25 November 2012
1800s Saw Evolution of Bankruptcy Laws
by Mary Ann Ashcraft
Over the past four or five years, the bad economy has forced many Americans into bankruptcy. That’s a process nobody wants to go through, but its effects are less devastating today than they were many years ago.
It’s hard to believe people in Carroll County were sent to prison in the 1840s if they couldn’t pay their debts, but it’s true. Fortunately, most weren’t incarcerated for very long. By the early 1800s, lawmakers in many states realized that their prisons were filled with people whose only offence was to be in debt, and they took steps to solve the problem. Maryland passed an important law in 1805 which enabled debtors to be released from prison quickly if they agreed to certain conditions, although some prison time remained as part of the bankruptcy process.
Early in 1843, David Kuhn, a Carroll County constable, committed Daniel B____, a 27-year-old man with a wife and infant daughter, to prison for insolvency. He had been married just two years, so this was not a very auspicious beginning to the marriage.
Daniel’s bankruptcy case was typical. First he signed an indenture with a court-appointed trustee whose job was to act on behalf of the various creditors. The trustee paid Daniel one dollar; in turn, Daniel relinquished “all [his] property real, personal and mixed of every nature and quality (excepting the necessary wearing apparel and bedding of himself and family).” Anything he owned, claimed title to or had interest in was handed over to the trustee. He was literally left with nothing but the clothes on his back. Once all his property was surrendered and the trustee certified the delivery was complete, Daniel became a free man. Anyone who wished to avoid extended prison time obviously agreed to the terms of the 1805 “Act for the Relief of Sundry Insolvent Debtors” and its later supplements which refined the whole bankruptcy process.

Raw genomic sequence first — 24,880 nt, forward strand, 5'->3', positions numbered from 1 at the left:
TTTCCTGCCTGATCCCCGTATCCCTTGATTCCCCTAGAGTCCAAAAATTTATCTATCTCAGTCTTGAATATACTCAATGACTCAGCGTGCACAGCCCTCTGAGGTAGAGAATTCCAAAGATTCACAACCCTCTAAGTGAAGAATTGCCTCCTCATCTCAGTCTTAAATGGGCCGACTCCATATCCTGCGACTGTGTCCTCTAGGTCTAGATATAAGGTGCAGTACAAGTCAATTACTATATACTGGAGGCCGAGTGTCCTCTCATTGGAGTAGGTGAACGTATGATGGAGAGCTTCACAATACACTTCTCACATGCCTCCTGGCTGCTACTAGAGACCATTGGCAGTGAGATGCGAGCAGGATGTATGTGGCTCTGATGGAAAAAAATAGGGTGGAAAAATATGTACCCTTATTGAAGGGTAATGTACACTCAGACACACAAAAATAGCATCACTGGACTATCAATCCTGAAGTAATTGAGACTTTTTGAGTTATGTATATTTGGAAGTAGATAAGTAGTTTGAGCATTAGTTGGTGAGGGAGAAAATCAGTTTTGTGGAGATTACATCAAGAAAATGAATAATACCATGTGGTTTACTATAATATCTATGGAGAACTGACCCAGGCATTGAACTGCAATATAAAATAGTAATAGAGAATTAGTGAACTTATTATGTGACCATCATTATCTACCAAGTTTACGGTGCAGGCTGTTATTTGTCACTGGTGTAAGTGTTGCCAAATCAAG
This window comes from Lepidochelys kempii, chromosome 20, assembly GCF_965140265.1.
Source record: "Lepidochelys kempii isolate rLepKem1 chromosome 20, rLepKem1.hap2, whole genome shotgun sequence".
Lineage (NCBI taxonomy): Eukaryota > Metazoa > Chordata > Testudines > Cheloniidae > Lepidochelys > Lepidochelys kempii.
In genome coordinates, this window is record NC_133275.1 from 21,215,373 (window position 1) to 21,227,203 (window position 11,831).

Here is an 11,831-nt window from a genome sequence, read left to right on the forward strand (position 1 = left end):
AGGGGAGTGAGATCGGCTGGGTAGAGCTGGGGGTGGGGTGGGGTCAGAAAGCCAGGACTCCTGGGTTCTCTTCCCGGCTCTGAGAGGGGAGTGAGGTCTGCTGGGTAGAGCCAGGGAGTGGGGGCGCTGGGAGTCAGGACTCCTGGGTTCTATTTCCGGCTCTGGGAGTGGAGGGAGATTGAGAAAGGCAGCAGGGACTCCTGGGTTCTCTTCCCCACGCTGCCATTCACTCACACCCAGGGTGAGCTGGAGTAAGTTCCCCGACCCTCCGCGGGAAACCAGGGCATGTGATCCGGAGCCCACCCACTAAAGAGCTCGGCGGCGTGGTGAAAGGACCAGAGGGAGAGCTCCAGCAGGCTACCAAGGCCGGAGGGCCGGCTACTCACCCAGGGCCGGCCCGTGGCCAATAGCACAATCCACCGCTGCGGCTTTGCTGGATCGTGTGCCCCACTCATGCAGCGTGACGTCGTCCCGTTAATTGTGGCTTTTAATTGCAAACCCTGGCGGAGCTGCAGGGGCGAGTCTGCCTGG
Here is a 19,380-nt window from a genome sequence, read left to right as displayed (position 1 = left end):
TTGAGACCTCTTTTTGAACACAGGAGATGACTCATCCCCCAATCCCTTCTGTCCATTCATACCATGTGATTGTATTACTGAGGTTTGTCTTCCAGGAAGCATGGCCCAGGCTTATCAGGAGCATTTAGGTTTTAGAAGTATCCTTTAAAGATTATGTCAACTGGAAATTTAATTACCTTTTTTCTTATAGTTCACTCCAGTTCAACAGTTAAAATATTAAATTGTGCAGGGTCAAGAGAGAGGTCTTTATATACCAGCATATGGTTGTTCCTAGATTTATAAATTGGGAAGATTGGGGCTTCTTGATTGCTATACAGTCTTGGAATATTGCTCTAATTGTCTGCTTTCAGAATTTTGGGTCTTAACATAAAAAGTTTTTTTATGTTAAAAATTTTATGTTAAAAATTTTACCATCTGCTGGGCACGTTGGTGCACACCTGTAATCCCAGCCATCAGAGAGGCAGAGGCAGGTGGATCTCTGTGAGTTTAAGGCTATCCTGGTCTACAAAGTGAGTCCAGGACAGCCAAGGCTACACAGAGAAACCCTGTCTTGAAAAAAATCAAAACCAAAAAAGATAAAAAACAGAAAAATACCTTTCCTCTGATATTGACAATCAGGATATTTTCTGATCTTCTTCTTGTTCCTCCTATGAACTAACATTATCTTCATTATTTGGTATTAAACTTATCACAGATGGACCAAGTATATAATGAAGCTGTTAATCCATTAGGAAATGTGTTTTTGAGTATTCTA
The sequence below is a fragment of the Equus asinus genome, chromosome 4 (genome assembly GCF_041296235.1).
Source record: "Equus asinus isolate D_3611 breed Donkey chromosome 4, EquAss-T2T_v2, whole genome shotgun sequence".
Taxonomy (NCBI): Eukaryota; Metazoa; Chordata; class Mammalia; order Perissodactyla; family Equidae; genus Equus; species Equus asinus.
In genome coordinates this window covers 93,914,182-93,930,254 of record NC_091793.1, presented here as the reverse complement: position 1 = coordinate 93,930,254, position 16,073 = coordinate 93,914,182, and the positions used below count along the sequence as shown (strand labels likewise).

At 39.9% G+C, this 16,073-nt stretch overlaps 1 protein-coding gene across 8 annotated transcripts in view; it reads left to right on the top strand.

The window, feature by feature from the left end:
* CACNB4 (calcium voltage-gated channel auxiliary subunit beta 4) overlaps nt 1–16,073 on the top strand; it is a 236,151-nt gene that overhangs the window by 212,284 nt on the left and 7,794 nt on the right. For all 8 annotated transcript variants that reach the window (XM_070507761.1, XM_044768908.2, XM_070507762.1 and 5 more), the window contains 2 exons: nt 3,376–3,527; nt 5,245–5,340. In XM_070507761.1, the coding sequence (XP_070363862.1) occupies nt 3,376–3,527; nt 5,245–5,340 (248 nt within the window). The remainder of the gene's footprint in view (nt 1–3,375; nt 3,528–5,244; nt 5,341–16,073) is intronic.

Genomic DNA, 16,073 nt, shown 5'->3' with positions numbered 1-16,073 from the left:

The next step was to have notices “inserted in some newspaper published in Westminster, for three months successively” so all the creditors could present their claims. The trustee then negotiated with the creditors and used whatever property the debtor had surrendered to settle the claims. The Democrat and Carroll County Republican paper published during the 1840s was filled with notices and petitions relating to dozens of insolvency cases. Daniel B___ declared bankruptcy five times after 1843, the last in 1865. According to a descendant, he may have died after the last declaration. He can’t be found, but his wife and children ultimately moved to Baltimore City.
Some years ago, boxes containing Carroll County insolvency cases such as Daniel’s were sent to the Maryland State Archives, the repository for all kinds of official county documents, and members of the Carroll County Genealogical Society recently helped the Archives’ staff catalog them. The cases are interesting to read. They frequently include an original newspaper notice plus a list of creditors – usually neighbors of the debtor and sometimes local businesses. Hard times befell many families and the cases include some well-known Carroll County names. Even one of Francis Scott Key’s sons filed for bankruptcy!
Mary Ann Ashcraft is a library volunteer at the Historical Society of Carroll County.
Photo credit: Microfilm at the Historical Society of Carroll County
Photo caption: This notice appeared in the Democrat and Carroll County Republican newspaper of January 5, 1843. It is typical of the notices printed for individuals who declared bankruptcy and would have appeared for a period of three months to allow creditors time to file claims.